Thursday, November 22, 2012
Exploring Chain Stitch Variations
Last week, we looked at some really great examples of chain stitch and the many ways it can be used. But chain stitch doesn't stop there!
There are a few stitches that have variations on their simplest and most familiar form. Of course any stitch can be made to look drastically different by changing stitch length, thread type, or number of strands, but some stitches are great bases for adjusting or adding flourishes to, creating a whole new look. Chain stitch has many, many variations; I've stitched up a little sampler to illustrate just a small selection of what's possible!
From right to left, these variations are:
1.) Threaded Chain Stitch. This is done by stitching a row of detached chain stitches, evenly spaced, then weaving a second thread under and around them.
2.) Open Chain Stitch. Instead of bringing the needle up and down through the fabric at the same place, space between them creates a wide, ladder-like chain stitch.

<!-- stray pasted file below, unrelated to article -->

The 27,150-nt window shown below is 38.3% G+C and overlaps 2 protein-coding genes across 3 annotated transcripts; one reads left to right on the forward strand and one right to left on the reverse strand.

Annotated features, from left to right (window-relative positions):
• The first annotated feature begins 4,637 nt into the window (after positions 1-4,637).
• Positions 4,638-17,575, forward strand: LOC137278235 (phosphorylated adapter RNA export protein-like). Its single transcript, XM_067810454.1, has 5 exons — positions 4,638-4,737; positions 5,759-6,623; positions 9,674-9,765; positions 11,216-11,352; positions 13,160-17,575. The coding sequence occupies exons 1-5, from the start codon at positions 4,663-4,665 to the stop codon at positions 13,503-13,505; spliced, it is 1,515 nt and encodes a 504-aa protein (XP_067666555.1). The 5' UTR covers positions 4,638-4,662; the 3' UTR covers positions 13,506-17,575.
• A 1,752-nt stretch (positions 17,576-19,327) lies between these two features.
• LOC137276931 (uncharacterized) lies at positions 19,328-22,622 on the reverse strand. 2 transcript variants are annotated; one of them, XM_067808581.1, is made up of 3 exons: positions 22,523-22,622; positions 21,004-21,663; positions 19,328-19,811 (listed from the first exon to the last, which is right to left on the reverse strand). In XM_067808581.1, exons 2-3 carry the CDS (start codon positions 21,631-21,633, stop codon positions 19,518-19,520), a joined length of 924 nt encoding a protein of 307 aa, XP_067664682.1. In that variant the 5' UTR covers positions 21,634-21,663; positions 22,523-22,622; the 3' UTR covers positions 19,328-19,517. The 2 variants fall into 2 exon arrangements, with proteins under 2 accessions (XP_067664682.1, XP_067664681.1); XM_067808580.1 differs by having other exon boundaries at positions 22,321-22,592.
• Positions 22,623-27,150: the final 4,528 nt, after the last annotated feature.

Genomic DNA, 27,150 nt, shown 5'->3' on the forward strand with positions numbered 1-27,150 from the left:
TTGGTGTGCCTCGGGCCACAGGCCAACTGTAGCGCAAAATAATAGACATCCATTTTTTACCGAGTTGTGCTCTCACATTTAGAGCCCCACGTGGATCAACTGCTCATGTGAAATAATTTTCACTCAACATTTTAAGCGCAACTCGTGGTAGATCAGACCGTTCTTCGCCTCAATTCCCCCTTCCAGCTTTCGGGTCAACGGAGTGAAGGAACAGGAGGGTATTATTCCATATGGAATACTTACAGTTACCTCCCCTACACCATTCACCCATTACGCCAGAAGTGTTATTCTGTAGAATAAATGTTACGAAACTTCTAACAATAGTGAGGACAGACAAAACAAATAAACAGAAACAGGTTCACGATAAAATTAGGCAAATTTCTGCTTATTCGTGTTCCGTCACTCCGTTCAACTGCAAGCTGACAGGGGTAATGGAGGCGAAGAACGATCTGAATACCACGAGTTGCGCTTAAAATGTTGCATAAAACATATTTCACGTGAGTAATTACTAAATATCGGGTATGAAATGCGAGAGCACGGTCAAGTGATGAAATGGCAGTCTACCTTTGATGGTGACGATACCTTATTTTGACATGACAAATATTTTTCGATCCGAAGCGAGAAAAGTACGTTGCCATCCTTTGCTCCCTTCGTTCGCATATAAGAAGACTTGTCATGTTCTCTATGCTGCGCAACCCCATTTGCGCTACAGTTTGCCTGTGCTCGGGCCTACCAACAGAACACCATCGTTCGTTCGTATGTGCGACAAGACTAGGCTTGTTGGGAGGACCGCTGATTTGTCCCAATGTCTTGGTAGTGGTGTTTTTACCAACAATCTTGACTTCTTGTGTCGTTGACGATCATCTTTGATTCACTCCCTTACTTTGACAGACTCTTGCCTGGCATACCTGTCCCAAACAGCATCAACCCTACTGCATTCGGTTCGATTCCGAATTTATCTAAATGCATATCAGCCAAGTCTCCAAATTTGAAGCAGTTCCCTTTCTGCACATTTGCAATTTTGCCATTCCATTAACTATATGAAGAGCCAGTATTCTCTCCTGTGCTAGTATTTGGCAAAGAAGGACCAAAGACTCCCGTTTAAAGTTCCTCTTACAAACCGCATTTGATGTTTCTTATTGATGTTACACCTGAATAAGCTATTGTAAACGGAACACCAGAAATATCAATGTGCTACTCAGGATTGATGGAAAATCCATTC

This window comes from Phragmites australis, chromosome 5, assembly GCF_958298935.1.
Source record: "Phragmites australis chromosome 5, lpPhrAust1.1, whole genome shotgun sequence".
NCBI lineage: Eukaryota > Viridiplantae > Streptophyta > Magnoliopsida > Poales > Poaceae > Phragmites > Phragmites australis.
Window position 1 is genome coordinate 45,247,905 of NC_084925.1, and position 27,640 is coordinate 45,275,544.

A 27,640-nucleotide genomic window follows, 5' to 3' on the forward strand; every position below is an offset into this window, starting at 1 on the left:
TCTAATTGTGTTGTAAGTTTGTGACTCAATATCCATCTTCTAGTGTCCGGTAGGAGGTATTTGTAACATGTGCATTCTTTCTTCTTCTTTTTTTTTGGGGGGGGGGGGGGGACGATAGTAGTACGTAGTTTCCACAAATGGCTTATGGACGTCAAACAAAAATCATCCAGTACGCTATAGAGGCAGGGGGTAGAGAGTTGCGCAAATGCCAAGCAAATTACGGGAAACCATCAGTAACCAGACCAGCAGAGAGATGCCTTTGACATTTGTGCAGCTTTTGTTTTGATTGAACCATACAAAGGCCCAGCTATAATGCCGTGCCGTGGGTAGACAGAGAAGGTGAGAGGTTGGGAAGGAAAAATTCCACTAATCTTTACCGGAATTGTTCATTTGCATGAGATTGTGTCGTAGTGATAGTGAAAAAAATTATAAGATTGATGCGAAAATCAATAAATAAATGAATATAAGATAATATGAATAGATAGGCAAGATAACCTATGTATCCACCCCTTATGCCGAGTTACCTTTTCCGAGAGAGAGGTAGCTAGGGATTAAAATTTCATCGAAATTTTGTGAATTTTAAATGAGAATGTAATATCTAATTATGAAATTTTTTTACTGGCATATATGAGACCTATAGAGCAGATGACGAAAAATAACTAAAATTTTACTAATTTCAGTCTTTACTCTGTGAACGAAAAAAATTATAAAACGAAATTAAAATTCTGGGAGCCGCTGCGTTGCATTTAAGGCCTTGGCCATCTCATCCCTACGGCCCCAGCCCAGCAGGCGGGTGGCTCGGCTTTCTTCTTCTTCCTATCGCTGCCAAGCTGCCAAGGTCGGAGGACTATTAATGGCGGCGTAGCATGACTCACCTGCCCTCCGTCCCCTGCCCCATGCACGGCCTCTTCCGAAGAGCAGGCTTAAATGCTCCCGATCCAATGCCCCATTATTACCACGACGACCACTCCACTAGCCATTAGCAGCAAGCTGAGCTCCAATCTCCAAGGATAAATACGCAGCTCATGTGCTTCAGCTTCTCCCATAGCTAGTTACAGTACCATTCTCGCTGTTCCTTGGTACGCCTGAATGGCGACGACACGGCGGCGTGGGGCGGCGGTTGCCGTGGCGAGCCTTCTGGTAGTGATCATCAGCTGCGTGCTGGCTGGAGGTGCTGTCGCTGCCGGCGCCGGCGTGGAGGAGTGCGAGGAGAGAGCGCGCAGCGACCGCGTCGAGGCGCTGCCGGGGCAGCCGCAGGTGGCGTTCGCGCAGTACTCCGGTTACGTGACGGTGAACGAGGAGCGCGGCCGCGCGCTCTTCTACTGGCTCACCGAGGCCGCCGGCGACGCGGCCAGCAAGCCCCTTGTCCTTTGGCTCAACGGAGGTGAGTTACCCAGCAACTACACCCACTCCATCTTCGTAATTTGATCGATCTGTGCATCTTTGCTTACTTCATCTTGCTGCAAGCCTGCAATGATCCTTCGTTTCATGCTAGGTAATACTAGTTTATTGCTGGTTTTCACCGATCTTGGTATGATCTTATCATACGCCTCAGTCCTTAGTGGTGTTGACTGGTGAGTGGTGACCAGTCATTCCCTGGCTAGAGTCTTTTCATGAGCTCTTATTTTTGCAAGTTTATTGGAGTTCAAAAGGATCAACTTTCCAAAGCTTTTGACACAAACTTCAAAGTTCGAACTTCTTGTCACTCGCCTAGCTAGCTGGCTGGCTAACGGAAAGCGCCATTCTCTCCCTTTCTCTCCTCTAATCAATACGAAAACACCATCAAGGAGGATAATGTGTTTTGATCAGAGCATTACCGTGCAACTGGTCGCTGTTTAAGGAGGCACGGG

3.) Checkered or Magic Chain Stitch. This stitch really is magic! Working with two colors threaded into the same needle, wrap only one color around the needle at a time, alternating colors, and this happens! You really have to try it out to see it happen for yourself.
4.) Back Stitched Chain Stitch. Just as it sounds, this is a row of back stitch worked over a row of standard chain stitch.
5.) Twisted Chain Stitch. Nice for curves, this one is done by crossing the thread and creating a twist as you pull the needle across your fabric.
6.) Feathered Chain Stitch. This variation is pretty much exactly as it looks - these are detached chain stitches with a long tacking stitch, crossed to create a zig-zag effect.
7.) Whipped Chain Stitch. Like the back stitched chain stitch, this is worked over an ordinary row of chain stitch, with a contrasting color wrapped around the chains.
8.) Rosette Chain Stitch. This is the most complicated of these variations. It is basically twisted chain stitch, but worked perpendicular to the line you are following. The working thread is then passed under the first part of the stitch to get into position for the next stitch.
It's hard to believe these are all the same stitch underneath it all, they create such wildly different effects. And there's so many more variations than just these! Any good stitch dictionary should show you the possibilities - grab one and get playing!